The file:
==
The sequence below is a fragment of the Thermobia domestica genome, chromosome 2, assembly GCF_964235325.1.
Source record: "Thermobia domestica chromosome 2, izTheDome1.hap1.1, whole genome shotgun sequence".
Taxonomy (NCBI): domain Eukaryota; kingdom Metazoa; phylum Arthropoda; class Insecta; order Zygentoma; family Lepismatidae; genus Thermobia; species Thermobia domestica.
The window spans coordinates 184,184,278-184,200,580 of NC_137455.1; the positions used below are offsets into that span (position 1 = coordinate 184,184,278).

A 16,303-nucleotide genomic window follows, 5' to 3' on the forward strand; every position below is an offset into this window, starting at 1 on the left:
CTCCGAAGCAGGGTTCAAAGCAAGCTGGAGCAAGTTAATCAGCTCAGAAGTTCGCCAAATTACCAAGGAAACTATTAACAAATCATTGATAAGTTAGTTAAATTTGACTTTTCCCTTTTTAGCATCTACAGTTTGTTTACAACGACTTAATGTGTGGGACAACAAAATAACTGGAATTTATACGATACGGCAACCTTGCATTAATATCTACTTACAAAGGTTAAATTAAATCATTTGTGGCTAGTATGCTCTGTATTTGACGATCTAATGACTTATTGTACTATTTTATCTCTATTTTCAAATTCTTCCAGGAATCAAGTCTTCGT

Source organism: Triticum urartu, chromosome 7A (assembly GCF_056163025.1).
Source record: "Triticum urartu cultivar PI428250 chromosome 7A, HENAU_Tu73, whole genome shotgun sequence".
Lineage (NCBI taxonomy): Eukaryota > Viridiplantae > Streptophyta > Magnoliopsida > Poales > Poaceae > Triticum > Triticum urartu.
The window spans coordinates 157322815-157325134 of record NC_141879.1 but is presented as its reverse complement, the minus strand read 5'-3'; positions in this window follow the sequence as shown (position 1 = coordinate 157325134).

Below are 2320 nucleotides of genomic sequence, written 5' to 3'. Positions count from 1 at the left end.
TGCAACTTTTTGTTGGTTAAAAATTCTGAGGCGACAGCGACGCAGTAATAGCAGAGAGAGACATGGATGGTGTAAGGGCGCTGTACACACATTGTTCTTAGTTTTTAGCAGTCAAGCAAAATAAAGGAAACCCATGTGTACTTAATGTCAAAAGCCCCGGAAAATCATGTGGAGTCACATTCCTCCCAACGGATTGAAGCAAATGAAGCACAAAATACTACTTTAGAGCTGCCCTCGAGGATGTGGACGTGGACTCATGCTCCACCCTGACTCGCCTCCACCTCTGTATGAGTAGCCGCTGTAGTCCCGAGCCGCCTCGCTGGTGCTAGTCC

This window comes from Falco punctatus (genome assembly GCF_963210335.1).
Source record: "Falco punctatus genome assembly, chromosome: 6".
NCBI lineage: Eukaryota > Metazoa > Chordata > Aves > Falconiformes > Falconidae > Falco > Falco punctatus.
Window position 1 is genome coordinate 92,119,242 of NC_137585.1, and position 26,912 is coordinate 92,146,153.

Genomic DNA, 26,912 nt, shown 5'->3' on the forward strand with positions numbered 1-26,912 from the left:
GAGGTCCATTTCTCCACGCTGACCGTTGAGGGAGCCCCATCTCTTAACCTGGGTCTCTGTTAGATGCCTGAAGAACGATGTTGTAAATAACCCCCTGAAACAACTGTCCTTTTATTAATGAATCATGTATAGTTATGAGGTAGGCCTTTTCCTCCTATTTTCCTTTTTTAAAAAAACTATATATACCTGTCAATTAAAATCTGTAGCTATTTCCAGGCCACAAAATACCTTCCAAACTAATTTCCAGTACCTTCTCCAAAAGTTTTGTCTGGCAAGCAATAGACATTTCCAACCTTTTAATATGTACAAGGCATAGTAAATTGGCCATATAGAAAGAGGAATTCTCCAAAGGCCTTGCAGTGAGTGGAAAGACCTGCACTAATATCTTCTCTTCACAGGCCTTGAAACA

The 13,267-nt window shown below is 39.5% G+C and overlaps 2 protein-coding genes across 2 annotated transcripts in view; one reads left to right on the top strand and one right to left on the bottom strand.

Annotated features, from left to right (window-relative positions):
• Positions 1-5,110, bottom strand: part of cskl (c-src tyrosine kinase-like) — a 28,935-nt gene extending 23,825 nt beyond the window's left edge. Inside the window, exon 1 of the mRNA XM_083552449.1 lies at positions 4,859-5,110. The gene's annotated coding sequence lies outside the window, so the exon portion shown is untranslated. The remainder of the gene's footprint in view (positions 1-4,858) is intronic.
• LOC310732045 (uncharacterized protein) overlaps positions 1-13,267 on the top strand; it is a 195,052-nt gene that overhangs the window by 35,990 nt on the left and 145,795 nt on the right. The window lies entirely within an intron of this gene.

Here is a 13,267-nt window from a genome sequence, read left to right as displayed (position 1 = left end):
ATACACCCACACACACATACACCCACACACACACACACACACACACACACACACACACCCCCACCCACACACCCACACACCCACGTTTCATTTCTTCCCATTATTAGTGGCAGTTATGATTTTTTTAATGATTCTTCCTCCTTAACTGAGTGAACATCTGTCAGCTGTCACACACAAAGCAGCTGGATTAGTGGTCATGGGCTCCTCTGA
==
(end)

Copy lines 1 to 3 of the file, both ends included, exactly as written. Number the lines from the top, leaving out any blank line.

The sequence below is a fragment of the Thermobia domestica genome, chromosome 2, assembly GCF_964235325.1.
Source record: "Thermobia domestica chromosome 2, izTheDome1.hap1.1, whole genome shotgun sequence".
Taxonomy (NCBI): domain Eukaryota; kingdom Metazoa; phylum Arthropoda; class Insecta; order Zygentoma; family Lepismatidae; genus Thermobia; species Thermobia domestica.